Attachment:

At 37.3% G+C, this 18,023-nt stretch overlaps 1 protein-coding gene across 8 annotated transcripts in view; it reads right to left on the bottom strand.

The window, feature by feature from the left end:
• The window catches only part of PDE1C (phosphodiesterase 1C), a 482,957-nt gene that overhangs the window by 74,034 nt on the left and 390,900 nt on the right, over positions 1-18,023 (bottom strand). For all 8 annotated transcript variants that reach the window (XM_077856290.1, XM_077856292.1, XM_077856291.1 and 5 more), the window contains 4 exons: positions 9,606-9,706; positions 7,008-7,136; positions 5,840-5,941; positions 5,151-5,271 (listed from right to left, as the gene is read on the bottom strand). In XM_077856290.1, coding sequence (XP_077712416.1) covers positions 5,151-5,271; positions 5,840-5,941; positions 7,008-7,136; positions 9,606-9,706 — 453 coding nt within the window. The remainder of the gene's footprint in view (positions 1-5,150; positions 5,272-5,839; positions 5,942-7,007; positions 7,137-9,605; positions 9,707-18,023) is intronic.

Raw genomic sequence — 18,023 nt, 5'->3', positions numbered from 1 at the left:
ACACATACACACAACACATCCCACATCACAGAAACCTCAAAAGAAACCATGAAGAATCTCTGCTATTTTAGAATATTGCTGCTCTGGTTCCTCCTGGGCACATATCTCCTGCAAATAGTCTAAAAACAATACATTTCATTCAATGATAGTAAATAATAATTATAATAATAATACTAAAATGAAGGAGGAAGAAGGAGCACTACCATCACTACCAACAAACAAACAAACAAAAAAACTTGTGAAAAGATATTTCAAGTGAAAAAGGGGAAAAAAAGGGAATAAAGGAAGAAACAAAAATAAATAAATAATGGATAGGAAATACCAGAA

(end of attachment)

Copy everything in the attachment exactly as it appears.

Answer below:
At 37.3% G+C, this 18,023-nt stretch overlaps 1 protein-coding gene across 8 annotated transcripts in view; it reads right to left on the bottom strand.

The window, feature by feature from the left end:
• The window catches only part of PDE1C (phosphodiesterase 1C), a 482,957-nt gene that overhangs the window by 74,034 nt on the left and 390,900 nt on the right, over positions 1-18,023 (bottom strand). For all 8 annotated transcript variants that reach the window (XM_077856290.1, XM_077856292.1, XM_077856291.1 and 5 more), the window contains 4 exons: positions 9,606-9,706; positions 7,008-7,136; positions 5,840-5,941; positions 5,151-5,271 (listed from right to left, as the gene is read on the bottom strand). In XM_077856290.1, coding sequence (XP_077712416.1) covers positions 5,151-5,271; positions 5,840-5,941; positions 7,008-7,136; positions 9,606-9,706 — 453 coding nt within the window. The remainder of the gene's footprint in view (positions 1-5,150; positions 5,272-5,839; positions 5,942-7,007; positions 7,137-9,605; positions 9,707-18,023) is intronic.

Raw genomic sequence — 18,023 nt, 5'->3', positions numbered from 1 at the left:
ACACATACACACAACACATCCCACATCACAGAAACCTCAAAAGAAACCATGAAGAATCTCTGCTATTTTAGAATATTGCTGCTCTGGTTCCTCCTGGGCACATATCTCCTGCAAATAGTCTAAAAACAATACATTTCATTCAATGATAGTAAATAATAATTATAATAATAATACTAAAATGAAGGAGGAAGAAGGAGCACTACCATCACTACCAACAAACAAACAAACAAAAAAACTTGTGAAAAGATATTTCAAGTGAAAAAGGGGAAAAAAAGGGAATAAAGGAAGAAACAAAAATAAATAAATAATGGATAGGAAATACCAGAA